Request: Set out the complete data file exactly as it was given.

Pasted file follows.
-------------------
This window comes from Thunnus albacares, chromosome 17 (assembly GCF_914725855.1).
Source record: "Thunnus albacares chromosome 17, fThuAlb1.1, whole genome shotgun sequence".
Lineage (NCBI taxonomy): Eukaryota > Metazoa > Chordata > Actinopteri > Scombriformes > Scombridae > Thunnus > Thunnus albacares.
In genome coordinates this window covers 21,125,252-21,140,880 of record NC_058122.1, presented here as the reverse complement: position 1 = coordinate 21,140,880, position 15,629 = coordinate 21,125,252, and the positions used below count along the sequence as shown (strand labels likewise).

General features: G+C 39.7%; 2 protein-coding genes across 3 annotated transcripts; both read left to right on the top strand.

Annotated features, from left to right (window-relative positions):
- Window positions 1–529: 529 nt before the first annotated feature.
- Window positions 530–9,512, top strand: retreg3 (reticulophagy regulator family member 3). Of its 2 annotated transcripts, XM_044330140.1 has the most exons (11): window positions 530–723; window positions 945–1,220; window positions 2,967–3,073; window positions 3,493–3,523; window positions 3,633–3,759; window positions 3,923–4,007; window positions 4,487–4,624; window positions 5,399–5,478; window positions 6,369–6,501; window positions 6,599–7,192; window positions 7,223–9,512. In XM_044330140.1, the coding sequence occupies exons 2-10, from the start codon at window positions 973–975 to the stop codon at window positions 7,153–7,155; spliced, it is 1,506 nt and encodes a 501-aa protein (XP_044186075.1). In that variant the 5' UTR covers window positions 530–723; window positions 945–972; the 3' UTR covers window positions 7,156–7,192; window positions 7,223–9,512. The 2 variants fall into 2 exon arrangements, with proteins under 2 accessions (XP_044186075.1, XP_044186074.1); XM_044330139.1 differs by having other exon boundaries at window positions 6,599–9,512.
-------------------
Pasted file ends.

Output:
This window comes from Thunnus albacares, chromosome 17 (assembly GCF_914725855.1).
Source record: "Thunnus albacares chromosome 17, fThuAlb1.1, whole genome shotgun sequence".
Lineage (NCBI taxonomy): Eukaryota > Metazoa > Chordata > Actinopteri > Scombriformes > Scombridae > Thunnus > Thunnus albacares.
In genome coordinates this window covers 21,125,252-21,140,880 of record NC_058122.1, presented here as the reverse complement: position 1 = coordinate 21,140,880, position 15,629 = coordinate 21,125,252, and the positions used below count along the sequence as shown (strand labels likewise).

General features: G+C 39.7%; 2 protein-coding genes across 3 annotated transcripts; both read left to right on the top strand.

Annotated features, from left to right (window-relative positions):
- Window positions 1–529: 529 nt before the first annotated feature.
- Window positions 530–9,512, top strand: retreg3 (reticulophagy regulator family member 3). Of its 2 annotated transcripts, XM_044330140.1 has the most exons (11): window positions 530–723; window positions 945–1,220; window positions 2,967–3,073; window positions 3,493–3,523; window positions 3,633–3,759; window positions 3,923–4,007; window positions 4,487–4,624; window positions 5,399–5,478; window positions 6,369–6,501; window positions 6,599–7,192; window positions 7,223–9,512. In XM_044330140.1, the coding sequence occupies exons 2-10, from the start codon at window positions 973–975 to the stop codon at window positions 7,153–7,155; spliced, it is 1,506 nt and encodes a 501-aa protein (XP_044186075.1). In that variant the 5' UTR covers window positions 530–723; window positions 945–972; the 3' UTR covers window positions 7,156–7,192; window positions 7,223–9,512. The 2 variants fall into 2 exon arrangements, with proteins under 2 accessions (XP_044186075.1, XP_044186074.1); XM_044330139.1 differs by having other exon boundaries at window positions 6,599–9,512.